MEPs with the majority of 574 votes to 13 votes, with 60 abstentions on Thursday, the European parliament has reached an agreement to impose closer regulation of cryptocurrencies.
A December 2017 agreement with the European Council that was forthputting the total closer regulation of cryptocurrencies to prevent their continuous abuse in money laundering and terrorism financing has finally found support from European Union parliament members in a vote and this was communicated in a press release.
The reached agreement will permit all EU citizens to learn more about the true owners of ‘letterbox companies,’ reduces the anonymity of prepaid debit card holders, and seeks to protect whistleblowers who report money laundering. The reforms will also give European Union citizens the right to access information on the true owners of firms which operate in the European Union. Because of this taken move, the European Union Parliament believes that it will help end the use of ‘letterbox companies created to launder money, hide wealth, and help owners avoid paying taxes.
The agreement delineates the fifth and latest update to the EU’s Anti-money laundering Directive and is a strong response to the terrorist attacks that happened in 2015 and 2016 to Paris France and Brussels Belgium as well as the panama papers leaks.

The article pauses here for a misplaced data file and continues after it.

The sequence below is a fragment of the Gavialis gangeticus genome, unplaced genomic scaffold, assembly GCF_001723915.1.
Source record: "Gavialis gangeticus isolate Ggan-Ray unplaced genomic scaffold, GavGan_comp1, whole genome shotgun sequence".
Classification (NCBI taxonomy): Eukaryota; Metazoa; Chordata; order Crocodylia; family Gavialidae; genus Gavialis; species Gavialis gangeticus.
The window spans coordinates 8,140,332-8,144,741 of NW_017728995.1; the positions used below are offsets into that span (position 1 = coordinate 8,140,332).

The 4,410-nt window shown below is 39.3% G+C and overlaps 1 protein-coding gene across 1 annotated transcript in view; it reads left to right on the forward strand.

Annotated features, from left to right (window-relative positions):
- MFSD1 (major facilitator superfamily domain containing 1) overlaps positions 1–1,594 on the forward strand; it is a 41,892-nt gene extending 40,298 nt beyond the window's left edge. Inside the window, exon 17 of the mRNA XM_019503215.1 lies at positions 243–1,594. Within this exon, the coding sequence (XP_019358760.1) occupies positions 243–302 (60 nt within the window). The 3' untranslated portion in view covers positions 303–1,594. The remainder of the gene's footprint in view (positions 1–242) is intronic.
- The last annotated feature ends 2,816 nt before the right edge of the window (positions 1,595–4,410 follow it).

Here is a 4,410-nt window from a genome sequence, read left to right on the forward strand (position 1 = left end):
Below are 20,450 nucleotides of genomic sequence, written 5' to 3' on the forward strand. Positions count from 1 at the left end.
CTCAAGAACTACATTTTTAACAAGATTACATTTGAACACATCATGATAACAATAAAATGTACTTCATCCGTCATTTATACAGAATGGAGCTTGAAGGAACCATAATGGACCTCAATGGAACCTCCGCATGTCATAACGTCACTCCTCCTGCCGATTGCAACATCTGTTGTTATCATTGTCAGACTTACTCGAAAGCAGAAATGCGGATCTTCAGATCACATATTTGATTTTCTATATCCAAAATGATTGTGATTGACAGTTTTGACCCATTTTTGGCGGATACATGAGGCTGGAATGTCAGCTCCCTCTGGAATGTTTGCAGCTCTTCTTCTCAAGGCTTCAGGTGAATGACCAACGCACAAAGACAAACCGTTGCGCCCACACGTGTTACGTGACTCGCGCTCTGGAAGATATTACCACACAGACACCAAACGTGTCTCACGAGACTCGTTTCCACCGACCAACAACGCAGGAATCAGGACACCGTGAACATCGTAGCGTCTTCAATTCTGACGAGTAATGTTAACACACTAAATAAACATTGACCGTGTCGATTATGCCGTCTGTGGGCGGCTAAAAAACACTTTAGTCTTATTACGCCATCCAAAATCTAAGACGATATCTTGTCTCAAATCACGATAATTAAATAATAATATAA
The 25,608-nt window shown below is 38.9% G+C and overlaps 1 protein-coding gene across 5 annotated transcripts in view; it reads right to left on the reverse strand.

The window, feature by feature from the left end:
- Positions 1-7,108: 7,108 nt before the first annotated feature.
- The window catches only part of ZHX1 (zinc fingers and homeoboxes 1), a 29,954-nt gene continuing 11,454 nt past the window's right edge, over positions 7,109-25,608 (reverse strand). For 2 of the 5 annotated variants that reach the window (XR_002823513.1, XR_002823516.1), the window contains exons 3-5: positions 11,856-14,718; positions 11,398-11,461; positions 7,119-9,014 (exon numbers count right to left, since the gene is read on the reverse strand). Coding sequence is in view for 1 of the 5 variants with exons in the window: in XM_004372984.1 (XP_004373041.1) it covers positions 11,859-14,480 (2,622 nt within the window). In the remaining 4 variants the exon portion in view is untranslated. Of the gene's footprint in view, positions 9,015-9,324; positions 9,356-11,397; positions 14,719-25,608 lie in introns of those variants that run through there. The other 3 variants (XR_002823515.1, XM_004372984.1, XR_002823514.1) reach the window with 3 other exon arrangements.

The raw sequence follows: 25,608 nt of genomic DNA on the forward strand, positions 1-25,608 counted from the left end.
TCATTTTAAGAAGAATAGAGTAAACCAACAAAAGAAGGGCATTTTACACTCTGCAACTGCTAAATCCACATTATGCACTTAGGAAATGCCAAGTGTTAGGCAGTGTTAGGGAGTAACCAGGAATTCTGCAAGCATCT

“Annually, we lose billions of euros to money laundering, terrorism financing, tax evasion and tax avoidance. This is the money that should go to fund our hospitals, schools and infrastructure. With this new legislation, we introduce tougher measures, widening the duty of financial entities to undertake customer due diligence,” Judith Sargentini said.
MEP and co-rapporteur Krisjanis Karins from Latvia Said that
“Criminals behavior has not changed. Criminals use anonymity to launder their illicit proceeds or finance terrorism. This legislation helps address the threats to our citizens and the financial sector by allowing greater access to the information about the people behind firms and by tightening rules regulating virtual currencies and anonymous prepaid cards.”
Some of the measures that were agreed upon as part of the update include;- a reduction in the threshold for identifying the holders of prepaid cards from currently €250 to €150;- tougher criteria for assessing whether non-EU countries pose an increased risk of money laundering and closer scrutiny of transactions involving nationals from risky countries including the possibility of sanctions;- an extension of a directive to cover all forms of tax advisory services, letting agents, art dealers, plus electronic wallet providers and virtual currency exchange service providers.
Majorly, the new measures are intended to address risks linked to cryptocurrencies. Under the new measures, cryptocurrency service providers, such as crypto exchange platforms and custodian wallets, will automatically have to apply customer verification requirements. These platforms and providers will also have to be registered in order to offer regulated exchange and payment services.
The modified and upgraded directive will become law three days after its publication in an Official Journal of the European Union and EU member states will have 18 months to transpose the new rules into national law.